Charlie Deist: Okay. Well, I wish I had a whiteboard or something here because the way the economists would explain it would be that they would draw the big x on the board– the upward sloping supply and downward sloping demand– and something like rent control functions as a price-ceiling. So, you can imagine a horizontal line that caps the price at some level below the point where those two lines intersect, and so you have the line that intersects demand at a higher quantity than where it intersects supply. So that’s kind of the wonkish explanation.
Bob Zadek: What is the non-wonkish answer? Does San Francisco or New York have a housing shortage? I would maintain that it is intellectually impossible to have a housing shortage. Do you think there is a housing shortage in San Francisco or New York or any city that claims to have a housing shortage?
Charlie Deist: In a sense I think you can have one, when the quantity demanded exceeds the quantity supplied by the market. If you had a perfectly free market and if landlords were allowed to raise rent to incentivize new development of houses that people could afford, then maybe you would be correct. Right now you have hundreds of thousands of people moving into the San Francisco Bay Area. They can afford to move out to some area where historically maybe rents weren’t so high.
Maybe in effect you don’t actually have a shortage because people are so creative. Landlords are creative in figuring out ways around rent control. For example, in New York City, there was a time when landlords were charging these key fees. You can imagine, you know, “Okay, we have to change the keys when a new tenant comes in. So we’re going to charge you $2,000 for that. That will level out the amount less in rent that we are allowed to charge based on the rent control policy.”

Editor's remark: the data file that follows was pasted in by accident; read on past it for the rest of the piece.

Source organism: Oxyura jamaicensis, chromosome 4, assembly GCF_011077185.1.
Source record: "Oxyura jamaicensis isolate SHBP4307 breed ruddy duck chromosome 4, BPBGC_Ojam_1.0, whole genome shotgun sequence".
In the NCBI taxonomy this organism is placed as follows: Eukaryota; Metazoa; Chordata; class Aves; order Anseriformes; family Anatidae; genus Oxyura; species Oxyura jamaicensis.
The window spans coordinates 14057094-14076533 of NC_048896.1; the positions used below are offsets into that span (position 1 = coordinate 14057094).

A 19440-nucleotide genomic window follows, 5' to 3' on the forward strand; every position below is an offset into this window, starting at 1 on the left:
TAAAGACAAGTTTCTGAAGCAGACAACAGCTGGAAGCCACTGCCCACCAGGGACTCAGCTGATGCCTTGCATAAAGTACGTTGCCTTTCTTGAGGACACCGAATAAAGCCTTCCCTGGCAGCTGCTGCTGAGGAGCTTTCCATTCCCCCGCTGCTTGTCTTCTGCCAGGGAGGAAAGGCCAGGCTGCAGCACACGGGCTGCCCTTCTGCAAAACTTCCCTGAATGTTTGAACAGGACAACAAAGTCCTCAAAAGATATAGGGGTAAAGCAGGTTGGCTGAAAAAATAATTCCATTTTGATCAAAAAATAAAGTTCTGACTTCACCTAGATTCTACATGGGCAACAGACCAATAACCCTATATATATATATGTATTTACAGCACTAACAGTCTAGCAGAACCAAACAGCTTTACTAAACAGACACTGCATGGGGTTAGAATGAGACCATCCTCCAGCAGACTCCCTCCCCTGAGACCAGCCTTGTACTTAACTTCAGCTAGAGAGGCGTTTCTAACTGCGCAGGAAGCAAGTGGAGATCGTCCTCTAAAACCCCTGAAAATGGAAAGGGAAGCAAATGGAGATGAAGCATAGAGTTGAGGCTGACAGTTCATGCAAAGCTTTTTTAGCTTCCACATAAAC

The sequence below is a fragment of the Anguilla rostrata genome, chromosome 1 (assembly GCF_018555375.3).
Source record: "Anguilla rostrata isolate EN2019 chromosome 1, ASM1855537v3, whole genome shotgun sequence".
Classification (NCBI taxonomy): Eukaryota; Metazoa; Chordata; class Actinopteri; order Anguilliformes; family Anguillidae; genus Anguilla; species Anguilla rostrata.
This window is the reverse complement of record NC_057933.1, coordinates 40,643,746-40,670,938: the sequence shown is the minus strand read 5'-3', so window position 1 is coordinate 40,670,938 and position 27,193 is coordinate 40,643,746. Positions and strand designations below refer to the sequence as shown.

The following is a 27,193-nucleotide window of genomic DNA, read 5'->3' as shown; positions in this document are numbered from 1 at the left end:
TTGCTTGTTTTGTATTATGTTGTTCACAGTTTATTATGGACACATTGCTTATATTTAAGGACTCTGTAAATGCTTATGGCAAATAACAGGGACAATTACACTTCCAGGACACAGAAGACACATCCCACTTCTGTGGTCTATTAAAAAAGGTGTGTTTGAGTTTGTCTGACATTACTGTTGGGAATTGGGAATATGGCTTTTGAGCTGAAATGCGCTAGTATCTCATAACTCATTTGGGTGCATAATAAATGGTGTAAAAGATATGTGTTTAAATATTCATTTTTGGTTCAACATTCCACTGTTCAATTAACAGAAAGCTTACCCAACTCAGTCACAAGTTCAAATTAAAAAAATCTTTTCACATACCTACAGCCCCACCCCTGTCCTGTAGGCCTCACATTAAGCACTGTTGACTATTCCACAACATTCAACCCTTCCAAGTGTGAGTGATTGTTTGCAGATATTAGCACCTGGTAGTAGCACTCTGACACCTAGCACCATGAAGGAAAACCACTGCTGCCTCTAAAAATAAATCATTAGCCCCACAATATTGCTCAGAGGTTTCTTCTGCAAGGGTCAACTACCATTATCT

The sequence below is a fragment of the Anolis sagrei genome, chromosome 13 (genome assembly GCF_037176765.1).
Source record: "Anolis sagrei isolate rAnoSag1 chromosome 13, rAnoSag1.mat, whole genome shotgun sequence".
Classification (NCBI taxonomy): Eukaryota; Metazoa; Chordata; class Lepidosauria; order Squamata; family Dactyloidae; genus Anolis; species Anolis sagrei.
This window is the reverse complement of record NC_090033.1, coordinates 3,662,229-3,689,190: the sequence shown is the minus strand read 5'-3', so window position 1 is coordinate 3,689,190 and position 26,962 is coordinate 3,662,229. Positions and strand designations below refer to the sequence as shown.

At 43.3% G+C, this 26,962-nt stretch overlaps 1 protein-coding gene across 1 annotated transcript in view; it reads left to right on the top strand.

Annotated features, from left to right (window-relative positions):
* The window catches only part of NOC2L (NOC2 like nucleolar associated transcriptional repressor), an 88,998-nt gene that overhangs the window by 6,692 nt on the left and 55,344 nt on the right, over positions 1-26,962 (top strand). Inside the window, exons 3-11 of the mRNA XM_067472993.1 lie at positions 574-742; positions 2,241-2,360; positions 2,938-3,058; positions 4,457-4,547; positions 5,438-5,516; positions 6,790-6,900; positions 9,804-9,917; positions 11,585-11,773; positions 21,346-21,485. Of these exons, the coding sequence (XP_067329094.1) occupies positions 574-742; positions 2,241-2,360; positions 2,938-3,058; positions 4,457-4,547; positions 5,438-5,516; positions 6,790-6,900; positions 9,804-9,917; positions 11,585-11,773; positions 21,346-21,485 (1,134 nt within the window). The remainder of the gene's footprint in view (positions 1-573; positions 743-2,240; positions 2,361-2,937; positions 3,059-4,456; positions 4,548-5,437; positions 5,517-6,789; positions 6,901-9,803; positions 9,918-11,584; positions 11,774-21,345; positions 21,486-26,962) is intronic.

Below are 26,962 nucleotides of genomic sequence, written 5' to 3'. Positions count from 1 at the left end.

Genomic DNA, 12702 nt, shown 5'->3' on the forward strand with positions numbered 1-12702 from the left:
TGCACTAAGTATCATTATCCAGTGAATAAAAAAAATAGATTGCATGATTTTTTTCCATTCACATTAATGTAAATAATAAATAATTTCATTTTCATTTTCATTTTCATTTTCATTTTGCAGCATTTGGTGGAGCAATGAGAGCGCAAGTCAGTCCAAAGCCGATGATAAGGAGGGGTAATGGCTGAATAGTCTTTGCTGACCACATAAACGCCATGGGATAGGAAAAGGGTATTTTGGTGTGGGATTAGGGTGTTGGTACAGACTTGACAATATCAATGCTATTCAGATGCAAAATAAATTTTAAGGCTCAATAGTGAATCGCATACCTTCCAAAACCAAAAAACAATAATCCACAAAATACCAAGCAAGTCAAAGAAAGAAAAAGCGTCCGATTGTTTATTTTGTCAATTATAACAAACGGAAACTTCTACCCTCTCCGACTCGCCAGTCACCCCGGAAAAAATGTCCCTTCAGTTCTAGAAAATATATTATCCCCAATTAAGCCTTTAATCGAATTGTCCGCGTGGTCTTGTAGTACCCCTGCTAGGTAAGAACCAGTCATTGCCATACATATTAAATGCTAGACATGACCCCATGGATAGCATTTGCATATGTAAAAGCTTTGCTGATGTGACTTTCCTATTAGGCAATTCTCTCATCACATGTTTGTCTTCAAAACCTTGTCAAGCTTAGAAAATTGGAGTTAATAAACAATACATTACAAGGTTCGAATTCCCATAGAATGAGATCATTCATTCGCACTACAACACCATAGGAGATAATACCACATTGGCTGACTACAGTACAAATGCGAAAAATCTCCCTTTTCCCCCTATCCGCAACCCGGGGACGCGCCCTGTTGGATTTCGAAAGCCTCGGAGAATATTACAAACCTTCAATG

But I do think that we can talk about a housing shortage as something that is happening in places like San Francisco where the influx of people is not being accommodated by either an increase in rent, which would encourage more people to put their apartments on the market, condominiums could be rented out, people would rent out their spare rooms. So I do think that when politicians start to meddle in the market, I think we can talk about a shortage, but where do you find fault in that?
Bob Zadek: I find great fault in it even though we are dear friends. The fault is that implicit in your explanation — in other words, until San Francisco can accommodate 75 million people — there will be a shortage, because there will be a person who can’t live in San Francisco because he can’t afford it. So, a housing shortage really means that people cannot find housing at the price they want or cannot afford. That will mean we have in this world a severe diamond shortage. We have a shortage of expensive cars. We have a storage of designer clothing. Because everybody who wants it can’t afford to have it. So I maintain there is never a housing shortage. There is only a shortage of a commodity, in this case housing at a price somebody feels that they want to or can pay.
We will only have exactly the amount of housing if there is a free market, which means that some people can’t afford it. The problem is not the quantity of housing, but the problem is the price. So housing shortage, Charlie, is a placeholder, a surrogate for cheap stuff. There is only a shortage of cheap housing, not a shortage of housing. We have a price issue, not a commodity issue. That’s why I say there can never be a housing shortage. There is only a shortage of cheap housing, not a shortage of housing.